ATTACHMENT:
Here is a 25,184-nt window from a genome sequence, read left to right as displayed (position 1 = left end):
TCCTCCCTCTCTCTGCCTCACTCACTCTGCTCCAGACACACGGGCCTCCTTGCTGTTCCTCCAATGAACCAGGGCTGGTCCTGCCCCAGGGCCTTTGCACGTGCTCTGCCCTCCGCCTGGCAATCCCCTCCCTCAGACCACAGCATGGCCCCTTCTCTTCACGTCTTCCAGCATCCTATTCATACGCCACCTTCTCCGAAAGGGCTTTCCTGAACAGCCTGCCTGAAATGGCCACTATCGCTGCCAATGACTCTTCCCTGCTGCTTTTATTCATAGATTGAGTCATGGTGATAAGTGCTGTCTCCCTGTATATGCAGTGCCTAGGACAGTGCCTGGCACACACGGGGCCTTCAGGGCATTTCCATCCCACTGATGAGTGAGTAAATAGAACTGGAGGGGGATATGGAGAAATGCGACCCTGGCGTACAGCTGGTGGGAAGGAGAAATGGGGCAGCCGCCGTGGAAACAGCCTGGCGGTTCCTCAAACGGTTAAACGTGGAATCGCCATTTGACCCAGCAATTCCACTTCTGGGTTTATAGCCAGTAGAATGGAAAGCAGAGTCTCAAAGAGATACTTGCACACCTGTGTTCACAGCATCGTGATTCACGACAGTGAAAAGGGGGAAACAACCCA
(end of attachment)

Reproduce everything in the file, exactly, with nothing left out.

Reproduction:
Here is a 25,184-nt window from a genome sequence, read left to right as displayed (position 1 = left end):
TCCTCCCTCTCTCTGCCTCACTCACTCTGCTCCAGACACACGGGCCTCCTTGCTGTTCCTCCAATGAACCAGGGCTGGTCCTGCCCCAGGGCCTTTGCACGTGCTCTGCCCTCCGCCTGGCAATCCCCTCCCTCAGACCACAGCATGGCCCCTTCTCTTCACGTCTTCCAGCATCCTATTCATACGCCACCTTCTCCGAAAGGGCTTTCCTGAACAGCCTGCCTGAAATGGCCACTATCGCTGCCAATGACTCTTCCCTGCTGCTTTTATTCATAGATTGAGTCATGGTGATAAGTGCTGTCTCCCTGTATATGCAGTGCCTAGGACAGTGCCTGGCACACACGGGGCCTTCAGGGCATTTCCATCCCACTGATGAGTGAGTAAATAGAACTGGAGGGGGATATGGAGAAATGCGACCCTGGCGTACAGCTGGTGGGAAGGAGAAATGGGGCAGCCGCCGTGGAAACAGCCTGGCGGTTCCTCAAACGGTTAAACGTGGAATCGCCATTTGACCCAGCAATTCCACTTCTGGGTTTATAGCCAGTAGAATGGAAAGCAGAGTCTCAAAGAGATACTTGCACACCTGTGTTCACAGCATCGTGATTCACGACAGTGAAAAGGGGGAAACAACCCA